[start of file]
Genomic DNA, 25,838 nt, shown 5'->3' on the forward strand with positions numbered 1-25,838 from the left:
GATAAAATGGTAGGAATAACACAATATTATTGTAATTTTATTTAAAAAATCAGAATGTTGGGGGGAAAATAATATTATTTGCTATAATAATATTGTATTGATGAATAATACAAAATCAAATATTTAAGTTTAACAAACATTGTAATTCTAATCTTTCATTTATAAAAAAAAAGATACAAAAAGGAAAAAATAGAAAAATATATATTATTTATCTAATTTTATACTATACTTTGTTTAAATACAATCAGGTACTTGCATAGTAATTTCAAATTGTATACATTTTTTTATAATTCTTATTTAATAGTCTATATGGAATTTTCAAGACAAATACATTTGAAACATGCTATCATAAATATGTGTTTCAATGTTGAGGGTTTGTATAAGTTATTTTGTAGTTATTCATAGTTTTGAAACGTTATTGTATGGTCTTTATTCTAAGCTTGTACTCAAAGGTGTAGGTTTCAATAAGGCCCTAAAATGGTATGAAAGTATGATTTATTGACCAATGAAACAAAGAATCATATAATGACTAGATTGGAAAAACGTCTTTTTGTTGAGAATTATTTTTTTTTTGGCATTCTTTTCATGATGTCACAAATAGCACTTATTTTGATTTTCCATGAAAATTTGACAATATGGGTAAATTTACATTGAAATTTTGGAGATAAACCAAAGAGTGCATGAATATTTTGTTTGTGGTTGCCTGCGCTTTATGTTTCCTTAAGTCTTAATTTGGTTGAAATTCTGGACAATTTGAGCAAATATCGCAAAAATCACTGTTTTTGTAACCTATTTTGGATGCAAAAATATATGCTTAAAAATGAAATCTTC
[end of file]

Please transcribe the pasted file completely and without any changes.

Genomic DNA, 25,838 nt, shown 5'->3' on the forward strand with positions numbered 1-25,838 from the left:
GATAAAATGGTAGGAATAACACAATATTATTGTAATTTTATTTAAAAAATCAGAATGTTGGGGGGAAAATAATATTATTTGCTATAATAATATTGTATTGATGAATAATACAAAATCAAATATTTAAGTTTAACAAACATTGTAATTCTAATCTTTCATTTATAAAAAAAAAGATACAAAAAGGAAAAAATAGAAAAATATATATTATTTATCTAATTTTATACTATACTTTGTTTAAATACAATCAGGTACTTGCATAGTAATTTCAAATTGTATACATTTTTTTATAATTCTTATTTAATAGTCTATATGGAATTTTCAAGACAAATACATTTGAAACATGCTATCATAAATATGTGTTTCAATGTTGAGGGTTTGTATAAGTTATTTTGTAGTTATTCATAGTTTTGAAACGTTATTGTATGGTCTTTATTCTAAGCTTGTACTCAAAGGTGTAGGTTTCAATAAGGCCCTAAAATGGTATGAAAGTATGATTTATTGACCAATGAAACAAAGAATCATATAATGACTAGATTGGAAAAACGTCTTTTTGTTGAGAATTATTTTTTTTTTGGCATTCTTTTCATGATGTCACAAATAGCACTTATTTTGATTTTCCATGAAAATTTGACAATATGGGTAAATTTACATTGAAATTTTGGAGATAAACCAAAGAGTGCATGAATATTTTGTTTGTGGTTGCCTGCGCTTTATGTTTCCTTAAGTCTTAATTTGGTTGAAATTCTGGACAATTTGAGCAAATATCGCAAAAATCACTGTTTTTGTAACCTATTTTGGATGCAAAAATATATGCTTAAAAATGAAATCTTC